Revitalization of Bhutanese values

During my school days, the kind of respect we had for our teachers never changed even when they lashed us mercilessly. We did not have value-education classes but we knew our boundaries well. We have been culturally groomed to believe that teachers are like our parents and that we must respect them as much as we respect our parents. We have been convinced that we would earn respect if we know how to show respect to our elders and treat them with love and dignity. But sadly, this trend seems to be taking a different turn today. Probably due to the excessive exposure to western cultures through social and mainstream media outlets that have emerged with the technological revolution of the modern era, the youth of Bhutan appear to be gradually drifting away from the unique social and cultural values of our country that define us as Bhutanese. This rapid decline of values among the Bhutanese youth has triggered important discussions in the government agencies in the recent times. Upon the Royal Command of His Majesty the King, the Ministry of Education has already started working with the Royal Education Council (REC) to explore effective ways of inculcating our own national values into the young generation. The first draft of the curriculum framework for teaching values developed by REC was presented during the special meeting convened on 19th June 2017.

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The house that has outlived generations of occupants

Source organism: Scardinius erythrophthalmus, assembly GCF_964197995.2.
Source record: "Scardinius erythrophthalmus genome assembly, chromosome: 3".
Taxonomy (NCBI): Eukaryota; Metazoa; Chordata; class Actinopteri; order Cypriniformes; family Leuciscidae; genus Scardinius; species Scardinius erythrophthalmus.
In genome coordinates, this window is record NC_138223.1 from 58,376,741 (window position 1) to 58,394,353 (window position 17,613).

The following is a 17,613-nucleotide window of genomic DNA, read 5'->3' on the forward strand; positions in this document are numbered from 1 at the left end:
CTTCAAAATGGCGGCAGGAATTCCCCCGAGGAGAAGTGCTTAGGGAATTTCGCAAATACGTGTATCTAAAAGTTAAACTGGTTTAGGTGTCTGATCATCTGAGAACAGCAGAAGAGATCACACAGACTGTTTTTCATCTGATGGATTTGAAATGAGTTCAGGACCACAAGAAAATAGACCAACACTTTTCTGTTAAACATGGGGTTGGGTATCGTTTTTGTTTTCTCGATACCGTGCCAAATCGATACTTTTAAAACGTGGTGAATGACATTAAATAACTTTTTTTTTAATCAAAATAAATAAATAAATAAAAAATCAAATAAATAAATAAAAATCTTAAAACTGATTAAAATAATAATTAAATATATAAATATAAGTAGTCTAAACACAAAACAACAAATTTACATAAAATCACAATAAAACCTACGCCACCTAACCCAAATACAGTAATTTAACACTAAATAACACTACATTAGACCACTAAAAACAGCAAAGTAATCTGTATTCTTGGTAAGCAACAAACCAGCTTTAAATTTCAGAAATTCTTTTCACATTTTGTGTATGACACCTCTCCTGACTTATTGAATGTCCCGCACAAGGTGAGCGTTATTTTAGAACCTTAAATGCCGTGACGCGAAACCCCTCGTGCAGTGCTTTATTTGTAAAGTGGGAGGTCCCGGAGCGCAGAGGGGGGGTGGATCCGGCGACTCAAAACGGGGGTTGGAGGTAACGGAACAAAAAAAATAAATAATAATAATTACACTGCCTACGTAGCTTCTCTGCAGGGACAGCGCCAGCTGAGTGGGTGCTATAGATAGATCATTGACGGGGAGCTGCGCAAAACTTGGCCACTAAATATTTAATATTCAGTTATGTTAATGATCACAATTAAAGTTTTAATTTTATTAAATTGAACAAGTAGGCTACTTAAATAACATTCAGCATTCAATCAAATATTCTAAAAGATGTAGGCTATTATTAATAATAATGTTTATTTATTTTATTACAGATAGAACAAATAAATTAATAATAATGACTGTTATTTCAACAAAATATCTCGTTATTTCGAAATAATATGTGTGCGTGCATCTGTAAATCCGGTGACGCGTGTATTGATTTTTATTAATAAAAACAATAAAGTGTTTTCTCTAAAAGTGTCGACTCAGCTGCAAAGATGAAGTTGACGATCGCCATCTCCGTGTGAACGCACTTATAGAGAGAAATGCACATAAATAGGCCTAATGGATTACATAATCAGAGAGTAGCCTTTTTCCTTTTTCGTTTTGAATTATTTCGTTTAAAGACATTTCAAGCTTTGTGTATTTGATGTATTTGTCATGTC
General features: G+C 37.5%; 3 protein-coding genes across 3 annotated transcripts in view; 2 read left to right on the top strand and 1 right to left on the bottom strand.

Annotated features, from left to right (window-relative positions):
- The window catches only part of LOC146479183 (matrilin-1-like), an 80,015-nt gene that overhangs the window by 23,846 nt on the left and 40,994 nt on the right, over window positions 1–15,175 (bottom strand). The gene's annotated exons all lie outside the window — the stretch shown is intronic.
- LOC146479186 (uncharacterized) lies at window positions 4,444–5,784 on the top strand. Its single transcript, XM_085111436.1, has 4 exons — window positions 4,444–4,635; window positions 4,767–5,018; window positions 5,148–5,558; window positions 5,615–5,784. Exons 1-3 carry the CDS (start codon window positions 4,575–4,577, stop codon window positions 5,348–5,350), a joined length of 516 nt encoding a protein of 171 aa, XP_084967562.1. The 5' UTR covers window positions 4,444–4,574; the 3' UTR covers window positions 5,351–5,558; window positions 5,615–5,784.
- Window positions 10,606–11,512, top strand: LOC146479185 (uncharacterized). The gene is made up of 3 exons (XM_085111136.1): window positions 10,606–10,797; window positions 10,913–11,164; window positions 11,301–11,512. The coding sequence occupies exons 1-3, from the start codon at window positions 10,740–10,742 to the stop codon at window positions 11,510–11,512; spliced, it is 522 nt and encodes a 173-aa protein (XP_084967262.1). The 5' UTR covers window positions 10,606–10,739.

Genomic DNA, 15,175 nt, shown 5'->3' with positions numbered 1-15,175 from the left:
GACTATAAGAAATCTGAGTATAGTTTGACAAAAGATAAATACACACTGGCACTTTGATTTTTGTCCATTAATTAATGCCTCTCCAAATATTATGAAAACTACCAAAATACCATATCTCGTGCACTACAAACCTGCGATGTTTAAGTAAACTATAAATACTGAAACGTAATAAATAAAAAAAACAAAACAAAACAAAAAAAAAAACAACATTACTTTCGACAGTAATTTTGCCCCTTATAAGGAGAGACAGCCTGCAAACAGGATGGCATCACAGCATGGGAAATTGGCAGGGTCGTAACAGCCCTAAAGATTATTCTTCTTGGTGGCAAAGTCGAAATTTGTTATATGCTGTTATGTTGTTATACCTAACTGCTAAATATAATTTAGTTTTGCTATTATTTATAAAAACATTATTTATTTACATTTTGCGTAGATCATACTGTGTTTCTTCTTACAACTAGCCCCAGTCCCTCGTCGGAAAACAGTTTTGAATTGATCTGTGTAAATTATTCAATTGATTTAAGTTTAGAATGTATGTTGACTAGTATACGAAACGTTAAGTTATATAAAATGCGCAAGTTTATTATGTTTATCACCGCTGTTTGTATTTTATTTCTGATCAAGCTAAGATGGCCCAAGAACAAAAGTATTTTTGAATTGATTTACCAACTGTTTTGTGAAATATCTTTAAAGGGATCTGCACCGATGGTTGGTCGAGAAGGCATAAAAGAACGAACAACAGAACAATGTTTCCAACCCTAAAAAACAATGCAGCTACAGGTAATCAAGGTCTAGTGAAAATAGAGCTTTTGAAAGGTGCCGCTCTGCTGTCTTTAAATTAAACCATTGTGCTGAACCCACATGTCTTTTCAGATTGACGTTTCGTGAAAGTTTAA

Photo of myself in front of an ancient house in Wangdue Phodrang Dzongkhag. Picture taken on 21st May 2017

On the evening of 19th May 2017, I was invited to join a team of staff from the Disabled Persons’ Association of Bhutan (DPAB) to go to Wangdue Phodrang for a disability awareness program which was to be held over the weekends. The cool Friday evening breeze rejuvenated us as we eased our way through the mountains and valleys towards Wangdue Phodrang. It was about 8 o’clock in the evening when we reached the ancestral home of Sonam Deki, our team leader. We were to stay in this house until Sunday.

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Can astrologers really see the future?

The tradition of consulting astrologers has always been an integral part of our social and cultural life for centuries. Even today, many people still continue to believe in the astrological findings and consult astrologers whenever they feel inadequate in their efforts to pursue their dreams. Besides, we also consult astrologers when a child is born or when a person has died to see what the future holds for him/her. This practice and the belief it generates gives us a psychological comfort and satisfaction. The astrologers believe that the movements and positions of the stars and planets significantly influence the way we think and act. The predictions are therefore derived from the careful observation of the movement and position of those celestial bodies in our solar system. In the modern era of advanced science and technology that promote logical thinking and reasoning, it sounds like a fairy-tale to believe that our life can be predicted when we do not even know what will happen to us the next moment.

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